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Diamond Distance Kowbell Win

Here is the story of my 2013 flight for the Kansas Kowbell Klassic. This was my 5th Kowbell attempt and first time to win the coveted Kowbell. This was also my first successful Diamond Distance flight after many attempts in the last 8 years of flying straight out distance flights.

The forecast seemed to indicate that downwind was NOT the way to go for distance today. As is often the case on Kowbell, a crosswind or even into the wind flight would probably yield more distance. Cloud possibilities were poor to the south, even to the south west, while they looked very good to the west and northwest. The only challenge would be bucking across a ~15 knot north wind. In the past with a north wind Kowbell, the best route has been to roughly follow US Highway 54 across Kansas, gradually drifting south into the Texas Panhandle and maybe as far as New Mexico. With this in mind I declared Clayton, NM as my goal.

On course it was obvious pretty soon that going much further south than due west from Sunflower would lead to the blue. So west I continued, following the general path of US Highway 50 out of Hutchinson and out towards Garden City. Garden City was the last time I had radio contact with my trusty crew Leah. Climbs were pretty good and the low points weren't too low. There were lots of dust devils the further west I went and once or twice I was actually able to find one close enough to be able to use it.

I noticed that the wind had started to swing around from NW to more of a NE heading. By now I was at the Kansas/Colorado border and further out to the west I could see a North/South line of thunderstorms and I was rapidly approaching its shadow. I turned to a more northerly heading over eastern Colorado to stay out in the sunlight. Once or twice I actually had to cut back east a bit to stay out of the shade as I tracked north towards I-70.

I was able to get a few texts out to Leah to let her know about the change in course. She was glad to hear it as the emergency alert had sounded over FM Radio warning of strong winds and hail from the thunderstorms that I was going around.

Past the 5 hour mark I started to wonder how much longer I would be able to fly. I was already past my personal longest duration flight in the Cirrus and my all time personal best has been 6.5 hrs. My speed wasn't really great, averaging about 40 mph, but while the day had started to soften a bit, it really didn't seem like it was dying anytime soon. I kept pushing north and eventually arrived over I-70, right as it was possible to turn west again as I had cleared the storms to the north and had endless sunshine to the west.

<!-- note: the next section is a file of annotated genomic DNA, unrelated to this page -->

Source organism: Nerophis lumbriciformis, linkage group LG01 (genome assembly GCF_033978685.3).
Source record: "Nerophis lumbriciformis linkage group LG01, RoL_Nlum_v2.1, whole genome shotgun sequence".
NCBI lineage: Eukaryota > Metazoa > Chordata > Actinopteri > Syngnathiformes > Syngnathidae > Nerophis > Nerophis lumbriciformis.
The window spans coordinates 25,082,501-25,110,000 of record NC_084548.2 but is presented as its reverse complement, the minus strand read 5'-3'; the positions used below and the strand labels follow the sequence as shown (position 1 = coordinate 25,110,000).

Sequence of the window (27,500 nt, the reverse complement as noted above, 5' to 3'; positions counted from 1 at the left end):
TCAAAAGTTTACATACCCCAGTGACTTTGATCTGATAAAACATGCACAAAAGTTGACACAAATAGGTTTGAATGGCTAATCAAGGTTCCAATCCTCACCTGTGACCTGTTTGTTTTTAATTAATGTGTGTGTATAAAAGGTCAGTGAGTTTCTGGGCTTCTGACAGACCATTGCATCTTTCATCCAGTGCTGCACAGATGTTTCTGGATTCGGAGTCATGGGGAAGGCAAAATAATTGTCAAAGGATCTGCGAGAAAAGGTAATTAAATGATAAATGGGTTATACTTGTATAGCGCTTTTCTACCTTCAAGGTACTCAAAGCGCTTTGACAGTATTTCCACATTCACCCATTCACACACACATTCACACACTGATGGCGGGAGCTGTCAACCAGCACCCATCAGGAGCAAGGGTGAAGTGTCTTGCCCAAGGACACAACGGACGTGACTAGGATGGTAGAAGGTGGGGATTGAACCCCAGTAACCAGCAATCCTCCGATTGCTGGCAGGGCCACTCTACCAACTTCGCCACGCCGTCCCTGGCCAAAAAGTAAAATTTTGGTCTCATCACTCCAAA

Now was decision time. This area of Colorado features endless landable terrain, dirt fields as far as the eye can see, relatively flat, and almost no paved roads or towns of any kind once you are away from the interstate. The wind was still out of the NE and I had flown about 280 miles. I was pretty confident in getting the Kowbell and my only real goal was to find a way to get over 310 miles, Diamond Distance. To the NW the flight would be crosswind in dying conditions, but with a relatively constant ground elevation. To the west I could follow I-70 but have to fly uphill, potentially shortening my distance flown.

I initially started to head NW but then found a very smooth 1-2 knot thermal. By now I had been in the cockpit a LONG time, over 7 hours, and I knew that it was time to excercise some real patience and take every climb as high as it would go. We ground away as we drifted west and the airport at Limon, CO started to seem like a real possibility. I was slowly drifting west and decided that I would probably have enough altitude to make it over 500km even with the uphill run and if I could just find one more weak thermal I might even make the airport at Limon.

I hadn't actually communicated with Leah for hours and had every reason to believe that she was hours behind me. The idea of a real airport with a town, hotels, restaurants, etc, seemed really attractive. Off we went on a best L/D glide in smooth evening air. I decided to stick with interstate and as I came upon Genoa, CO I had not found a bump. I had a few thousand feet, enough to make it halfway or so from Genoa to Limon, but decided enough was enough. I had cleared the magical 500km line and figured a landing next to a town on the Interstate would leave me with the most enjoyable possible retreive. I landed on the north edge of town in a field which I believe had freshly sprouted Milo in it, only a few inches tall.

The locals were really friendly and helpful, offering beer, water, calling the sheriff to assure them that a plane hadn't crashed, and contacting the owner of the land. Master chase crew Leah was a mere 40 miles behind me on the Interstate and was there within the hour. We had Kate in the trailer before sunset and were headed towards home. Spent the night in Goodland, KS and made it back to Sunflower by 1 PM after watching excellent cu form over much of Kansas starting at 10:30 AM.

Diamond Distance has been my goal for a long time and I never imagined it would happen this way. Uphill, Upwind, and in a Std. Cirrus.  It was always supposed to be a downwind dash in the Cherokee so I'll have to keep working on that. I won the Kowbell on my 5th attempt which I am pretty proud of and am looking forward to getting the paperwork submitted for the distance, then I'll only need altitude. The total flight time was 8 hrs 10 minutes, by far my best to date. It was proof that you can either fly slow for a long time or fast for a short time.

Posted: 7/10/2013 By: Tony Condon

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